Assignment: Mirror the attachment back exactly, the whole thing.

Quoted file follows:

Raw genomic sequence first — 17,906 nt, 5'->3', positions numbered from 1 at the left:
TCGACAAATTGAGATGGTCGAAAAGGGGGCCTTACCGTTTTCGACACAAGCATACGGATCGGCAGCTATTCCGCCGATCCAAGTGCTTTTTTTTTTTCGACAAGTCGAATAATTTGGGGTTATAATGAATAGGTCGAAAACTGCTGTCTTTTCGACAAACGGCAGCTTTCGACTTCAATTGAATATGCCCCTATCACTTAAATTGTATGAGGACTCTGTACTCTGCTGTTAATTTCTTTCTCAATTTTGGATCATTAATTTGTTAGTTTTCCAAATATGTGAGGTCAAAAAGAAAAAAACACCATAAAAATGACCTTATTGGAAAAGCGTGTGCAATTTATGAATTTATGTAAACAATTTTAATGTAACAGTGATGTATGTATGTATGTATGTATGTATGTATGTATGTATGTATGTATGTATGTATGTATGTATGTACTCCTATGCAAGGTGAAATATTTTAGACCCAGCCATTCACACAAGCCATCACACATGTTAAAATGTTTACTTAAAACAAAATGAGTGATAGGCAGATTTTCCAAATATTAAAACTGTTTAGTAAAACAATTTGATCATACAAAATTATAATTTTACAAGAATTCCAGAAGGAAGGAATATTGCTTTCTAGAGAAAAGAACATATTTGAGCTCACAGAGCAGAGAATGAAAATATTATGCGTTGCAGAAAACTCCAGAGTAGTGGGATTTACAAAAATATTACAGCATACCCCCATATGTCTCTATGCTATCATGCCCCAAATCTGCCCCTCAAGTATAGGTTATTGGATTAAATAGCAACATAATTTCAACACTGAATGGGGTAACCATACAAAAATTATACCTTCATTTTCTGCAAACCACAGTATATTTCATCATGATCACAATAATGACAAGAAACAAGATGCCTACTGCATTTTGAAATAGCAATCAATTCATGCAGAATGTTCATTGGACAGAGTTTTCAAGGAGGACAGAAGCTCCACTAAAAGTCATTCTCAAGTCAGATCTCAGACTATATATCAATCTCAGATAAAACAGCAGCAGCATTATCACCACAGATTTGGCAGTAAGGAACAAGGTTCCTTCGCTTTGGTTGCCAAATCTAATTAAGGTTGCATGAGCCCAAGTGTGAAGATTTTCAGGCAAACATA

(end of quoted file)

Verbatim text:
Raw genomic sequence first — 17,906 nt, 5'->3', positions numbered from 1 at the left:
TCGACAAATTGAGATGGTCGAAAAGGGGGCCTTACCGTTTTCGACACAAGCATACGGATCGGCAGCTATTCCGCCGATCCAAGTGCTTTTTTTTTTTCGACAAGTCGAATAATTTGGGGTTATAATGAATAGGTCGAAAACTGCTGTCTTTTCGACAAACGGCAGCTTTCGACTTCAATTGAATATGCCCCTATCACTTAAATTGTATGAGGACTCTGTACTCTGCTGTTAATTTCTTTCTCAATTTTGGATCATTAATTTGTTAGTTTTCCAAATATGTGAGGTCAAAAAGAAAAAAACACCATAAAAATGACCTTATTGGAAAAGCGTGTGCAATTTATGAATTTATGTAAACAATTTTAATGTAACAGTGATGTATGTATGTATGTATGTATGTATGTATGTATGTATGTATGTATGTATGTATGTATGTATGTACTCCTATGCAAGGTGAAATATTTTAGACCCAGCCATTCACACAAGCCATCACACATGTTAAAATGTTTACTTAAAACAAAATGAGTGATAGGCAGATTTTCCAAATATTAAAACTGTTTAGTAAAACAATTTGATCATACAAAATTATAATTTTACAAGAATTCCAGAAGGAAGGAATATTGCTTTCTAGAGAAAAGAACATATTTGAGCTCACAGAGCAGAGAATGAAAATATTATGCGTTGCAGAAAACTCCAGAGTAGTGGGATTTACAAAAATATTACAGCATACCCCCATATGTCTCTATGCTATCATGCCCCAAATCTGCCCCTCAAGTATAGGTTATTGGATTAAATAGCAACATAATTTCAACACTGAATGGGGTAACCATACAAAAATTATACCTTCATTTTCTGCAAACCACAGTATATTTCATCATGATCACAATAATGACAAGAAACAAGATGCCTACTGCATTTTGAAATAGCAATCAATTCATGCAGAATGTTCATTGGACAGAGTTTTCAAGGAGGACAGAAGCTCCACTAAAAGTCATTCTCAAGTCAGATCTCAGACTATATATCAATCTCAGATAAAACAGCAGCAGCATTATCACCACAGATTTGGCAGTAAGGAACAAGGTTCCTTCGCTTTGGTTGCCAAATCTAATTAAGGTTGCATGAGCCCAAGTGTGAAGATTTTCAGGCAAACATA